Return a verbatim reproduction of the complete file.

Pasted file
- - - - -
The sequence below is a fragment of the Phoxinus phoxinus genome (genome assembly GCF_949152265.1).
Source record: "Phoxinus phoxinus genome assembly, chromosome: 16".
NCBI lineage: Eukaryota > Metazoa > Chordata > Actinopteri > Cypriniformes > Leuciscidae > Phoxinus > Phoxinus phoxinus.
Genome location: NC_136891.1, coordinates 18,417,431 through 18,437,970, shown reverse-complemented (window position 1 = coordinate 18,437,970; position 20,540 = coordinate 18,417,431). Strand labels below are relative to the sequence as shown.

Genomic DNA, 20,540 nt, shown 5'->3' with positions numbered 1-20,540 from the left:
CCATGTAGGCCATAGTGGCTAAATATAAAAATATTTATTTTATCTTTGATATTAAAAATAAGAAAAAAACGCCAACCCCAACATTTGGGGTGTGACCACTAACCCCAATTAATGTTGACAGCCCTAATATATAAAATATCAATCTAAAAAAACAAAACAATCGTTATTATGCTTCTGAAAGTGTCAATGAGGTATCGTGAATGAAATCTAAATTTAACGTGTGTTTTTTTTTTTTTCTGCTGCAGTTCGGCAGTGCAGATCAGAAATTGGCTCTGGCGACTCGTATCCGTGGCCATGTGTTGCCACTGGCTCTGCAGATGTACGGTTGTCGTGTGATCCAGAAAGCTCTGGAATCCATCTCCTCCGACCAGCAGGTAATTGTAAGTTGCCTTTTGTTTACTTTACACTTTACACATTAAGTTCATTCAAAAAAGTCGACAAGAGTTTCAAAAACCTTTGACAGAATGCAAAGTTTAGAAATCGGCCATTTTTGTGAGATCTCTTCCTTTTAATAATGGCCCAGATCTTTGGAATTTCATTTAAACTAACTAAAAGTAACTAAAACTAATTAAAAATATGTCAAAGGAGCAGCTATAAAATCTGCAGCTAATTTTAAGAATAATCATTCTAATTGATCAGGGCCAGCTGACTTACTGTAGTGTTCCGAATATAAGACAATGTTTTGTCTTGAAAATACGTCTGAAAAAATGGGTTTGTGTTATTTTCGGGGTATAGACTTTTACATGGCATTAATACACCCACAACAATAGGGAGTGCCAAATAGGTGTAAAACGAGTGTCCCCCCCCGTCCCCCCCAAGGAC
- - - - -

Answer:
The sequence below is a fragment of the Phoxinus phoxinus genome (genome assembly GCF_949152265.1).
Source record: "Phoxinus phoxinus genome assembly, chromosome: 16".
NCBI lineage: Eukaryota > Metazoa > Chordata > Actinopteri > Cypriniformes > Leuciscidae > Phoxinus > Phoxinus phoxinus.
Genome location: NC_136891.1, coordinates 18,417,431 through 18,437,970, shown reverse-complemented (window position 1 = coordinate 18,437,970; position 20,540 = coordinate 18,417,431). Strand labels below are relative to the sequence as shown.

Genomic DNA, 20,540 nt, shown 5'->3' with positions numbered 1-20,540 from the left:
CCATGTAGGCCATAGTGGCTAAATATAAAAATATTTATTTTATCTTTGATATTAAAAATAAGAAAAAAACGCCAACCCCAACATTTGGGGTGTGACCACTAACCCCAATTAATGTTGACAGCCCTAATATATAAAATATCAATCTAAAAAAACAAAACAATCGTTATTATGCTTCTGAAAGTGTCAATGAGGTATCGTGAATGAAATCTAAATTTAACGTGTGTTTTTTTTTTTTTCTGCTGCAGTTCGGCAGTGCAGATCAGAAATTGGCTCTGGCGACTCGTATCCGTGGCCATGTGTTGCCACTGGCTCTGCAGATGTACGGTTGTCGTGTGATCCAGAAAGCTCTGGAATCCATCTCCTCCGACCAGCAGGTAATTGTAAGTTGCCTTTTGTTTACTTTACACTTTACACATTAAGTTCATTCAAAAAAGTCGACAAGAGTTTCAAAAACCTTTGACAGAATGCAAAGTTTAGAAATCGGCCATTTTTGTGAGATCTCTTCCTTTTAATAATGGCCCAGATCTTTGGAATTTCATTTAAACTAACTAAAAGTAACTAAAACTAATTAAAAATATGTCAAAGGAGCAGCTATAAAATCTGCAGCTAATTTTAAGAATAATCATTCTAATTGATCAGGGCCAGCTGACTTACTGTAGTGTTCCGAATATAAGACAATGTTTTGTCTTGAAAATACGTCTGAAAAAATGGGTTTGTGTTATTTTCGGGGTATAGACTTTTACATGGCATTAATACACCCACAACAATAGGGAGTGCCAAATAGGTGTAAAACGAGTGTCCCCCCCCGTCCCCCCCAAGGAC